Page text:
If you are 45 years old or older or have a family history of colorectal cancer, now is the time to talk with your primary care provider about what screening option is right for you. According to the Centers for Disease Control and Prevention (CDC), colorectal cancer is the fourth most common cancer in men and women.
It is the fourth leading cause of cancer-related deaths in the United States. The CDC also notes that in New York State among all races and ethnicities, the age-adjusted rate of colon and rectum cancer was 32.8 per 100,000 people in 2020. (https://gis.cdc.gov/Cancer/USCS/#/AtAGlance/).
Colorectal (or colon) cancer is a disease where the cells in the colon or rectum grow out of control. The colon is the large intestine. The rectum is the passageway that connects the colon to the anus. When screening for colorectal cancer, providers are looking for abnormal growths called polyps, which may turn into cancer over time. Removing any polyps early on may decrease the risk of cancer.
For some people, there are no symptoms of colorectal cancer at first. Most colorectal cancers begin as precancerous polyps in the colon or rectum. “The only way to determine if a person has polyps or colorectal cancer is through regular screening,” stated Paul Pettit, Public Health Director for Genesee and Orleans County Health Departments (GO Health).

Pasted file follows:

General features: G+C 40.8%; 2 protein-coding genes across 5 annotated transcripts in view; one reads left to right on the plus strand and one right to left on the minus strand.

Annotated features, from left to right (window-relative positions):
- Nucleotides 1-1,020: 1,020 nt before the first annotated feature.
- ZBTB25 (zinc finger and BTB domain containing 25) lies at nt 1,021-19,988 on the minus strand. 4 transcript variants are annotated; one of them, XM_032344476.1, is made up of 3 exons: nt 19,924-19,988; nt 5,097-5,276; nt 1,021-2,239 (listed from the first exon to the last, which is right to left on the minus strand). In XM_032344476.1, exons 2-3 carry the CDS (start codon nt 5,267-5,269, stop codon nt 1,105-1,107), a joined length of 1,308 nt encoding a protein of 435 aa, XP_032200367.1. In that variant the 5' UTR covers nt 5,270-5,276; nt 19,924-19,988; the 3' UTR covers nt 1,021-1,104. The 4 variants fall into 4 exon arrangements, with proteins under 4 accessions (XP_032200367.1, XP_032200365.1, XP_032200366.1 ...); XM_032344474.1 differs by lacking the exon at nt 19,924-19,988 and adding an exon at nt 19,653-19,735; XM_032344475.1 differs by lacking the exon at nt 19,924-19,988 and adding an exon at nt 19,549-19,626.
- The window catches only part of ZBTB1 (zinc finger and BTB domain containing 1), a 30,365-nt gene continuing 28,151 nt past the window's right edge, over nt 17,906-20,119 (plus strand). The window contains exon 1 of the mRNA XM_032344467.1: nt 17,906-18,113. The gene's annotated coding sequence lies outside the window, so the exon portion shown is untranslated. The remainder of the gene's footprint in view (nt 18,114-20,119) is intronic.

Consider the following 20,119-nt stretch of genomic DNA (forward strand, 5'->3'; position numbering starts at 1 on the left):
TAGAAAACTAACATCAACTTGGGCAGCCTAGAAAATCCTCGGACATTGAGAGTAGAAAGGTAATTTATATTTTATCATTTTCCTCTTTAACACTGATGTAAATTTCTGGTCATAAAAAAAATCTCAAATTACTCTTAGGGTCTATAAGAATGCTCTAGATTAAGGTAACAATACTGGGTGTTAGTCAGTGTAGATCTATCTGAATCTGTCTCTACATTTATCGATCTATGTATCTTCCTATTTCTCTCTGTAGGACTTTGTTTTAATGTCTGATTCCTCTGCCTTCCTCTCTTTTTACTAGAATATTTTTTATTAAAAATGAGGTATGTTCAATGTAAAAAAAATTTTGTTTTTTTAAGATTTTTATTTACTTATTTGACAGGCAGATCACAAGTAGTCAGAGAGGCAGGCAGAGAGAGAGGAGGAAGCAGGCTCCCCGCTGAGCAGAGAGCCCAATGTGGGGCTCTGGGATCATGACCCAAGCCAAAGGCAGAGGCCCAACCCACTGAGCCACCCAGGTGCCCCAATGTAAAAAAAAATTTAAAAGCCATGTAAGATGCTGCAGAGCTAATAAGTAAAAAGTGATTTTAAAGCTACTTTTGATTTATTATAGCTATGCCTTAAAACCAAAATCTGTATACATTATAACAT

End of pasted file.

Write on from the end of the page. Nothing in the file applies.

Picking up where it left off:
“There are several types of screening (stool tests, flexible sigmoidoscopy, colonoscopy, and CT colonography) and you should talk with your healthcare provider to determine which is best for you. Early detection is key in preventing colorectal cancer and also helps to reduce a person’s risk.”
Choosing to eat healthier has shown to reduce the risk of colorectal cancer as well as other chronic diseases such as coronary heart disease and diabetes. People are also encouraged to increase physical activity, keep a healthy weight, limit alcohol consumption and avoid the use of tobacco/nicotine. Talk with your healthcare provider about how you can reduce your risk and when you should start screening for colorectal cancer.
For more information on Health Department programs and services, visit GOHealthNY.org or call your respective health department at:
- Genesee County: 585-344-2580 ext. 5555
- Orleans County: 585-589-3278